We now proceed to set the boundary conditions, which consist in the inlet and DEM-FEM entities. We will first start with the inlet feature. To begin filling this section, we just double-click on the Inlet label and all its properties will show up. Apart from setting the value of the different parameters that will show up, again we have to relate this inlet condition with its corresponding group at the bottom and click Ok when done. The next figure shows the details.
Creating DEM-FEM Wall Entities
We follow by settting and assigning the properties of the DEM-FEM entities. In this case, a set of three subsections will unfold: the ‘Linear velocity’, the ‘Angular velocity’ and the 'Settings'. The next capture shows this menu and the particular settings for this simulation.
Both ‘Linear velocity’ and ‘Angular velocity’ parameters can be set to be periodical, assuming that the group starts at the center of the motion with maximum speed equal to the imposed value. Motionless properties are imposed bu default. In case of imposing both linear and angular velocities, the linear velocity only affects the center of rotation, while the rotation is around the updated position of the center of rotation. Finally, in the 'Settings’ section a very useful option exists, the 'Update velocity, not Displacements', which is being used in this tutorial. When this feature is activated, the corresponding DEM-FEM entity will have a certain velocity field assigned to its nodes but no displacement will occur. As said, this option will be active for the conveyor belt layer.
Setting up the General Options
The next step is to set the values of several DEM general parameters. Check the DEM Manual Page for a detailed explanation for each of the sections. The next figure shows the chosen values of those variables for the current simulation.
Choosing the Solution Strategy
This item has two subsections. On the first subsection, the user can set the type of parallel computing to use as well as the number of threads. The second subsection is devoted basically to time parameters, where the calculation delta time and the total time of the simulation can be entered. The user can also set the DEM neighbours search frequency and how often he gets information output on screen. The next figure shows the concrete values in this case.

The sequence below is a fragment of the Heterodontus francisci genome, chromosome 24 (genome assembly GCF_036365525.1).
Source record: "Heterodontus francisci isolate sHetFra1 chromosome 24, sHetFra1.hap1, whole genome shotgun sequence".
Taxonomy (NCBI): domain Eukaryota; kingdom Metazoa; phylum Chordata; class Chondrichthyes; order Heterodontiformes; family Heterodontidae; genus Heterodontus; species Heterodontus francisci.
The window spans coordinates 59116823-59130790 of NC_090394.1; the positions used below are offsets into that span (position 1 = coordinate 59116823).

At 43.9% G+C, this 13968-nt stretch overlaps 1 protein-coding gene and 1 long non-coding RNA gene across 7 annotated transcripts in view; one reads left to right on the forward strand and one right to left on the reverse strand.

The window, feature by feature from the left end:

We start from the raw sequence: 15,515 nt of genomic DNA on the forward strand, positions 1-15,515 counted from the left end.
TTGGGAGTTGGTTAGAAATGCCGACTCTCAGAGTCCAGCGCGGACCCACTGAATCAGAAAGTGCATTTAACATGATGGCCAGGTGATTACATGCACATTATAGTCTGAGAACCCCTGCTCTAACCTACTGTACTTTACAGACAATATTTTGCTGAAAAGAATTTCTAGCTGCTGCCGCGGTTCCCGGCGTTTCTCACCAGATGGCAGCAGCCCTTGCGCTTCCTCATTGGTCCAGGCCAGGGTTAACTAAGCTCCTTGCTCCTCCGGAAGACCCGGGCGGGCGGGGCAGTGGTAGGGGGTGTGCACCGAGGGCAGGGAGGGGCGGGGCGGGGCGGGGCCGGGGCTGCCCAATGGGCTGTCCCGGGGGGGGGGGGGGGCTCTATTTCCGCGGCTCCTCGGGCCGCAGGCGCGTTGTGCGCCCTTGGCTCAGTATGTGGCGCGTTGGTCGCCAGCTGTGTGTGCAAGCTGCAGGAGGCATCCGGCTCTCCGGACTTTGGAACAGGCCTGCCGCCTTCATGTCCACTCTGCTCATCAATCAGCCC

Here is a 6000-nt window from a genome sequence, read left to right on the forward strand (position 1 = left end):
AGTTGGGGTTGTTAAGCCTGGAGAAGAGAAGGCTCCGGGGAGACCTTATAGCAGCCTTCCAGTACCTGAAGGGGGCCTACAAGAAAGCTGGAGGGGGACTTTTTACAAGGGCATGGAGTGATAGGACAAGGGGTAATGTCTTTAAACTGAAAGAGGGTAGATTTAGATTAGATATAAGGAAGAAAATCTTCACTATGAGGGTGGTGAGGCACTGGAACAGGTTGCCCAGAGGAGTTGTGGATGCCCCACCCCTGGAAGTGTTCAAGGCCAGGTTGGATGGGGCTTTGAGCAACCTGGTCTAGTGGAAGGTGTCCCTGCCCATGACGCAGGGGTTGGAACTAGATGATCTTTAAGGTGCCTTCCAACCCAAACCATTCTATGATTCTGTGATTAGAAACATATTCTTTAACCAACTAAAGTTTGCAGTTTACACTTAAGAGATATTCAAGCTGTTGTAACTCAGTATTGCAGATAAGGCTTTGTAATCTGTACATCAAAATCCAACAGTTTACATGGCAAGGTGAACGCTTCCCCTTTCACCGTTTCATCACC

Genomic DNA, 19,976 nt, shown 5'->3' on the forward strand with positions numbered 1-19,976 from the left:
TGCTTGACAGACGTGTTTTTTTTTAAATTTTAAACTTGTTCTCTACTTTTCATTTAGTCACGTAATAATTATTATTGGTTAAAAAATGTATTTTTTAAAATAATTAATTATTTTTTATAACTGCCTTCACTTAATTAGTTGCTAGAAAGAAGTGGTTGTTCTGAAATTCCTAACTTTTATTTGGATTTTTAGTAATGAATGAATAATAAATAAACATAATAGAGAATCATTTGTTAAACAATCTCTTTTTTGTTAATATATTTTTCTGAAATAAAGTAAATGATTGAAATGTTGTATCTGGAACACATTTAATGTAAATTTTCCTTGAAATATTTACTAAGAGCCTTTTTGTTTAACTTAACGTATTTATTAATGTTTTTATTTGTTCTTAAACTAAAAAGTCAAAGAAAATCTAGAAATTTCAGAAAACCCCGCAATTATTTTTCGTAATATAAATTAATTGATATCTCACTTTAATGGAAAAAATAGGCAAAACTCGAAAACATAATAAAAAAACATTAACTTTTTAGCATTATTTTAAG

In this last section the user can set the values of several parameters in relation to Results. The next figure shows the chosen values for the present simulation, as well as how the Force integration group subsection works referring to the Graphs item. Please check the D-DEMPack manual for a detailed review of all fields in this section.
Meshing and Running the Simulation
Finally, the last step before launching the calculation is to mesh the whole domain. To use the sphere mesher for the DEM volumes, the user must first select the corresponding entities. This is done by going to Mesh > Element_type > Sphere, selecting the desired volume and pressing Esc when done. Secondly, an average radius must be chosen for the mesh by clicking on Mesh > Unstructured > Assign_sizes_on_volumes, inserting the desired size in the window that will open, clicking on Assign to select the volume and pressing Esc and Close to finish assignation.
Additional meshing settings can be set on the Preferences window. This window is accessible by clicking on Utilities>Preferences. The options are available clicking on the tree option ‘Meshing’, tree sub-option ‘Sphere Mesher’.
An analogous procedure can be followed for meshing the FEM entities, in this case though by going to Mesh > Unstructures > Assign sizes on Surfaces, selecting the corresponding surfaces, inserting the desired value and pressing Esc when done. The next figure shows the chosen sizes for each of the entities in the simulation. Layers with no assigned size will take as mesh size the value given just before meshing. In our case, a global mesh size of 0.4 was used.
To mesh, we have to go to Mesh > Generate Mesh, insert the desired value and click OK. A mesh like the one showing in the figure that follows should be obtained.
Finally, we save the model and launch the calculation by clicking on Calculate>Calculate. The user can follow the state of the simulation by going to Calculate>View_process_info. Once the calculation is finished, we can examine the results by shifting to the GiD Postprocess.
Please check the GiD help documentation or the GiD tutorials for a quick view on Post-Process basic features. The next figures show some snapshots of the resulting simulation.